Cyprian had never seen anyone resist his magic before. He was so impressed with this religion that could stop demons that he decided within himself to leave their service. The demons were angered by this and turned on him. In fear, Cyprian made the sign of the cross and the demons left him alone. This led Cyprian to realize the depth of evil that he had sunk to in his life, and he despaired of ever being forgiven. Yet, he went to visit the local bishop, Eusebius, who guided him to the faith. Cyprian burned all of his books and received baptism, along with Aglaides. Not long after this, Cyprian was made priest and later bishop.

 

St. Justina retired to a convent where she was made abbess. St. Cyprian’s conversion and testimony so thoroughly shook paganism in the area, that there were no priests left to make offerings to the idols, for they had all become Christians. This happy state was not to last, however, for in 304, during the persecutions of Diocletian, both Cyprian and Justina were arrested as leaders of the Church. Neither was willing to denounce the faith and both were tortured. When torments did not cause them to renounce Christ they were beheaded, along with a soldier who had been converted by their testimony named Theoctistus. The bodies of the martyrs lay where they died for nine days before they were taken away in secret by Christian sailors and given an honorable burial at Rome.

 

Let us pray.

O Lord, who never failest to look down in mercy on them on whom thou

bestowest the succour of thy Saints : grant, we beseech thee ; that the

intercession of the blessed Martyrs Cyprian and Justina, may evermore avail to

comfort and defend us. Through Christ our Lord. Amen.

September
27
Ss. Cosmas & Damian
Martyrs

Ss. Cosmas & Damian

Martyrs

These twin brothers were martyred in the Roman province of Syrian. Their father was a pagan who died while they were young. Their mother raised them in the faith, along with their three younger brothers. When they grew up they became doctors and, inspired by the words of Christ, “Heal the sick, cleanse the lepers, raise the dead, cast out devils: freely ye have received, freely give” (Matthew 10:8), they attended to anyone in need and never charged for their services. This quickly endeared them to the local population and they became very well known. When persecution broke out under Diocletian their reputation made them easy targets, and they were arrested. The saints were subjected to many torments but refused to deny the faith and they were beheaded along with their younger brothers Anthimus, Leontius and Euprepius on or about September 27 in the year 287. Their examples as “Holy Unmercenaries” (doctor saints who did not charge for their services) has led to their being made patrons of pharmacists. They are remembered in the canon of the Mass and the Litany of Saints.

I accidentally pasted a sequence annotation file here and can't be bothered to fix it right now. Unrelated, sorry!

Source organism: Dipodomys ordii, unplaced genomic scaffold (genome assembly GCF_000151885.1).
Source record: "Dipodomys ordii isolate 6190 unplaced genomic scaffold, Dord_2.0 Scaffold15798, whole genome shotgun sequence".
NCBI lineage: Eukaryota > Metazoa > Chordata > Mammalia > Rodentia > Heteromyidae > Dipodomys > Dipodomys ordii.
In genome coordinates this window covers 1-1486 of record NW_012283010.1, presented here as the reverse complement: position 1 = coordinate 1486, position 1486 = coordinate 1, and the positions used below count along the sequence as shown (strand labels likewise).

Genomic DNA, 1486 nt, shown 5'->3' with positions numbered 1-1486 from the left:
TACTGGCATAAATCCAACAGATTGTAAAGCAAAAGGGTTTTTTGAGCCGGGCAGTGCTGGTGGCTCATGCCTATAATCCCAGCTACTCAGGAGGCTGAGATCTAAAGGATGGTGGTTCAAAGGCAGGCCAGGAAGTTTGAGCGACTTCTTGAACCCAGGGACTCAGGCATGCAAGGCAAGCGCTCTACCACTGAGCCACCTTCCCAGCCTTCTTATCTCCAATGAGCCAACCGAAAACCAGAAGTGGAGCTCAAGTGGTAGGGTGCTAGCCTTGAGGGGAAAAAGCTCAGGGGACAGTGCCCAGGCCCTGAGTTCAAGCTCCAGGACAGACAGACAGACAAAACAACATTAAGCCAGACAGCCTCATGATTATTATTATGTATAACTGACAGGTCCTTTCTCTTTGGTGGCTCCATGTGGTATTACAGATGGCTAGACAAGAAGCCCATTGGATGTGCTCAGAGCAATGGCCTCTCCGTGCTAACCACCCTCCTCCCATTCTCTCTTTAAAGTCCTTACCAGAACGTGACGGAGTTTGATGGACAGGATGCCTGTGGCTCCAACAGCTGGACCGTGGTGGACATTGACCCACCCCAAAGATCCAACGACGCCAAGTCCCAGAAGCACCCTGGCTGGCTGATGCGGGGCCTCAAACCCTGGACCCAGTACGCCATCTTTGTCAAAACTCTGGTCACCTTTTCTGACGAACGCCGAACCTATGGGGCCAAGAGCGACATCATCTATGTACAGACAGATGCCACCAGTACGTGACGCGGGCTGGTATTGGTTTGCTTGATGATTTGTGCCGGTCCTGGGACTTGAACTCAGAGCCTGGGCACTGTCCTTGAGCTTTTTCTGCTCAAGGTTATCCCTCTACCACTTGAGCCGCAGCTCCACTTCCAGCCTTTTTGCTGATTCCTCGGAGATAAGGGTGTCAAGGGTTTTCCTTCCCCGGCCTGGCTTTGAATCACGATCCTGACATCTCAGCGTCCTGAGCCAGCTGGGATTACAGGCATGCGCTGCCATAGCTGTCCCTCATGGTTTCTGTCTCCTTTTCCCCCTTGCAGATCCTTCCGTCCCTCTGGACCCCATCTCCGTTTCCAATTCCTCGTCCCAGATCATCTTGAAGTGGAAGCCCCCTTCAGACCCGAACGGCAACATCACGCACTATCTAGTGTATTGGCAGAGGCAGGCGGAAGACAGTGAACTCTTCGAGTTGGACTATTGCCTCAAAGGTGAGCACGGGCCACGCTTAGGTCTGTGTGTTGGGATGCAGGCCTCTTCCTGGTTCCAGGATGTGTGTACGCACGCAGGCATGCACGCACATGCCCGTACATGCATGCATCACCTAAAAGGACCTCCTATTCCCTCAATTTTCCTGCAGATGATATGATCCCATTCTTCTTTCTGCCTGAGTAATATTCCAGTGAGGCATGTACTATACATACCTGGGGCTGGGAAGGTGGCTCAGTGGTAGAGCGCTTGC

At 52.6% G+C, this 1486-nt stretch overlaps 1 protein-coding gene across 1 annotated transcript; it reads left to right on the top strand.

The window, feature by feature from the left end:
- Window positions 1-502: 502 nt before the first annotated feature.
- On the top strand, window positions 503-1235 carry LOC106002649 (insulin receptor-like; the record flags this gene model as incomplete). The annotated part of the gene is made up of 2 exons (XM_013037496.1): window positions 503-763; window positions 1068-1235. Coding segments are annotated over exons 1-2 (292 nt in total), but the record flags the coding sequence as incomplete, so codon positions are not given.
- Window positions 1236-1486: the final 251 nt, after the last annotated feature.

Let us pray.


Grant, we beseech thee, Almighty God: that we, who observe the
heavenly birthday of blessed Cosmas and Damian, thy Martyrs, may
be their intercession be delivered from all evils that beset us.
Through Christ our Lord. Amen.

September
28
St. Wenceslas
Duke & Martyr

St. Wenceslas

Duke & Martyr

St. Wenceslas was the grandson of the Duke of Bohemia Borivoj and his wife St. Lumilia, both converted to the faith by Ss. Cyril and Methodius. His father died while he was a young man and, as he was too young to assume leadership of his people, his grandmother became regent. His mother, Drahomira had been baptized in order to marry his father, but had not truly converted. She grew jealous of the power that the Saintly Lumilia had over the country and had her killed so that she could assume the recency.

 

Wenceslas assumed the throne when he turned 18, in either 924 or 925. One of his first acts was to have his mother exiled for her crime. He then turned his attention to the building up of the Church and the care of his people. Every morning before dawn he would walk barefoot to every church in Prague and distribute alms. He also refurbished the many churches which had fallen into disrepair under his mother’s leadership and he built the impressive cathedral of St. Vitus in which he saw his grandmother reinterred and canonized as a martyr. There was also a shortage of priests when he came to the throne. St. Wenceslas asked the Latin Rite German Christians for priests, changing his people’s worship from the Eastern to the Western Rite.

 

Under his peace loving leadership the Bohemians suffered some strategic military setbacks, which, though largely bloodless, left the nobles discontent. A group of these traitors united with the Saint’s brother, Boleslav, in a plot to have Wenceslas killed. Boleslav invited Wenceslas to come to Mass with him for the feast of Ss. Cosmas and Damian and, as Wenceslas was entering the Church, four of these nobles stabbed him to death. His body was buried at St. Vitus cathedral which quickly became a popular pilgrimage destination and the site of many miracles.


Let us pray.

O God, who through the victory of martyrdom didst exalt thy blessed Saint Wenceslas from his earthly principálity to the glory of thy heavenly kingdom: we pray thee, at his intercession, to defend us against all adversities ; and to suffer us to rejoice in his eternal fellowship. Through Christ our Lord. Amen.

September
30
St. Gregory of Armenia
Confessor & Doctor
St. Jerome, Priest, Confessor & Doctor

St. Gregory of Armenia

Confessor & Doctor

St. Gregory was born into one of the most powerful families in Armenia in the year 257. His father, Anak, was power hungry and plotted to take the throne for himself. He assassinated the king, but was unable to take power. Anak was executed and his family fled the country. Gregory was taken to Cappadocia by his nurses and given to Euthalius, the bishop of Caesarea, to be raised in the faith. Gregory built a life in Caesarea, marrying a woman named Miriam and having two sons, Vrtanes and Aristaces. Sometime later he and his wife separated so they could pursue monastic vocations.